While Pastor Michael is on sabbatical, our weekly E-pistle will be written by different individuals.  This week’s E-pistle is by congregation member Mimi Copp-Johnson.  She is leader of the Congregational Life Standing Leadership Group…

I have this memory from when I was a child that my family would not go out to eat on Sundays because people should not have to work on the Sabbath. I’m pretty sure it was my dad who instituted this practice and who ironically worked long hours every Sunday because he was a pastor. This was my first introduction to Sabbath.

Over the years, I’ve come to need Sabbath like I need water. And the relief and joy it brings me has created a yearning for it.

I’ve tried, with mixed results over the years, to set one day each week that is a sabbath day. Also with equally mixed results, I’ve tried to take Sabbath moments in the course of the hectic work day, setting a timer or just sensing the need to stop for a couple seconds or a few minutes or an hour. About 5 years ago I took some time off between jobs and tried on the posture of sabbatical for a couple of months.  It was restorative and formative. And now I’m doing that again.

For me, Sabbath is about ceasing work and resting. About spending time with God in a different way. It is about noticing, listening, stillness, waiting. Remembering that my labor is good and important but not essential that the world will stop turning if I don’t keep my nose to the grindstone.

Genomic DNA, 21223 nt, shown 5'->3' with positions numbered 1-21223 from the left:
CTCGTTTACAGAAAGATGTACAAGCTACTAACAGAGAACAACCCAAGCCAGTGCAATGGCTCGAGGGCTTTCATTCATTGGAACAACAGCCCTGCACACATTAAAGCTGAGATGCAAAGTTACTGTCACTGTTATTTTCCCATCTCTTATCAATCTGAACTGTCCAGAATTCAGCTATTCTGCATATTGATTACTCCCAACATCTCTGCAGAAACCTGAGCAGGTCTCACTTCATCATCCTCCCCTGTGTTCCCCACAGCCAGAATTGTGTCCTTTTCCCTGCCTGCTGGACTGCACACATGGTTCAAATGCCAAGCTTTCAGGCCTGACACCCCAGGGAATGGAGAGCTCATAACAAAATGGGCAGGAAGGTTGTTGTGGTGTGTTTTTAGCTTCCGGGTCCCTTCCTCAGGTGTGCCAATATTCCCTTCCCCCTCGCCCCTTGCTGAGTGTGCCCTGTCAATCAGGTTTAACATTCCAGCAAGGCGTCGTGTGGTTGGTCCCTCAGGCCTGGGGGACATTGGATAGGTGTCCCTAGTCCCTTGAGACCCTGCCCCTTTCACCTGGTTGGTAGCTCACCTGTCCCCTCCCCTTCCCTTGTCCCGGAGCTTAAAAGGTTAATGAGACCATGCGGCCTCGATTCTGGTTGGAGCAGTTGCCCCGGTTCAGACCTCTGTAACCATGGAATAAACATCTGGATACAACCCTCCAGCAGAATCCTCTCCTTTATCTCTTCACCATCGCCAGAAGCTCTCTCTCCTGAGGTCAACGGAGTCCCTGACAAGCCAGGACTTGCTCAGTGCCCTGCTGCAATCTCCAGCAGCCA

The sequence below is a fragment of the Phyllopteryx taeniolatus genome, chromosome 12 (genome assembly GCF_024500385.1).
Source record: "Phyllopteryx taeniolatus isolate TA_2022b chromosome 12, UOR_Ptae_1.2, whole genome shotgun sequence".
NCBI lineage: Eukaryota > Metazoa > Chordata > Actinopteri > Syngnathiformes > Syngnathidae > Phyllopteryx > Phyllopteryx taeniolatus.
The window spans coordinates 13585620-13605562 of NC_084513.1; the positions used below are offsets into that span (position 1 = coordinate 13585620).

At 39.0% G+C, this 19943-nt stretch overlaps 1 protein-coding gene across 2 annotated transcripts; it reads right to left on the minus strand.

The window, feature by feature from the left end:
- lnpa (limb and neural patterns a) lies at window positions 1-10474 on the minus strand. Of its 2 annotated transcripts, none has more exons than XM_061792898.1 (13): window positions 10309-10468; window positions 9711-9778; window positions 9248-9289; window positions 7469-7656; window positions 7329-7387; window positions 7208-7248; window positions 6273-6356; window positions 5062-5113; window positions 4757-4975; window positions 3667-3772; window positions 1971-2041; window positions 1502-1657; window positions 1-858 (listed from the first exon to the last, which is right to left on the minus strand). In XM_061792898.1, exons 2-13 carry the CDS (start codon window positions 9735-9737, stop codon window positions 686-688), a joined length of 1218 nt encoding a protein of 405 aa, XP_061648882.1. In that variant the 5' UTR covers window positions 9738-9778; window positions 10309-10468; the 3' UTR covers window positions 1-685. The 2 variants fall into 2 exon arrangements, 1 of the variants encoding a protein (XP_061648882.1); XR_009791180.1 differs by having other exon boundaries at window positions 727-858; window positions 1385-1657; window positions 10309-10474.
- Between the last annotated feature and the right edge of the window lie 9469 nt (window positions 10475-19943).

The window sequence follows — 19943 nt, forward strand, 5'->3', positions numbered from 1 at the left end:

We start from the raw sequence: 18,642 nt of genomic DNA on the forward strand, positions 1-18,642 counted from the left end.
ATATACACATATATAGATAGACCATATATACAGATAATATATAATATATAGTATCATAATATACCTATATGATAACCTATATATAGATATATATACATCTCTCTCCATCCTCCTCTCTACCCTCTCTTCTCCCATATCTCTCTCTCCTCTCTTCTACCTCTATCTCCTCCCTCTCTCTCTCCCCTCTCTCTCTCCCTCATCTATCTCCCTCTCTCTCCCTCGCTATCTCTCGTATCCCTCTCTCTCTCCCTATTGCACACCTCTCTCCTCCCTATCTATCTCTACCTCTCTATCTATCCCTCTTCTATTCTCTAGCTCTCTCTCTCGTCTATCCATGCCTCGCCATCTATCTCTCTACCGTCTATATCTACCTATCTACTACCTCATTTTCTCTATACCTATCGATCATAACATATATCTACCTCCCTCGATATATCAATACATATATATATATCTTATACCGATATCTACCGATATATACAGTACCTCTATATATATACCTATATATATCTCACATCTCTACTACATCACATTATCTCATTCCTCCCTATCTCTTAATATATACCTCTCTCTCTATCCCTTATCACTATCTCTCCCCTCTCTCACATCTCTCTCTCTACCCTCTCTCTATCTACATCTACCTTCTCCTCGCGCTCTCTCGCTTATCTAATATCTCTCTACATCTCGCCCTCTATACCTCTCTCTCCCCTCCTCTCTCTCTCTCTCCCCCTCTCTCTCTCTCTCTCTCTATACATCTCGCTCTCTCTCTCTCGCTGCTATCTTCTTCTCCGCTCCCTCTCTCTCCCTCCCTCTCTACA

A liberating part for me, as I many times obsessively work, is that God wants rest for me. God wants to spend time with me out of the fray. So much so that Sabbath is one of the 10 commandments and a sign of God. “You must observe my Sabbaths. This will be a sign between me and you for the generations to come, so you may know that I am the Lord, who makes you holy.”  God says this to Moses in Exodus 31 after giving him instructions on building the Tabernacle and making garments for the priests.  Rest is important and necessary even in the midst of the most special and important of tasks and responsibilities.

I have experienced Sabbath as an invitation from God. Something like what Abraham Joshua Heschel describes in his book The Sabbath, “When all work is brought to a standstill… Sabbath comes like a caress, wiping away fear, sorrow and somber memories.” When I read or hear the words “be still and know that I am God,” (Psalm 46:10) or “Come to me, all you who are weary and burdened, and I will give you rest,” (Matthew 11:28) whether at home or in worship or as I enter a place of retreat, the tears well up in my eyes, I catch my breath and then exhale, starting to feel the sacred space of Sabbath.

See you in church,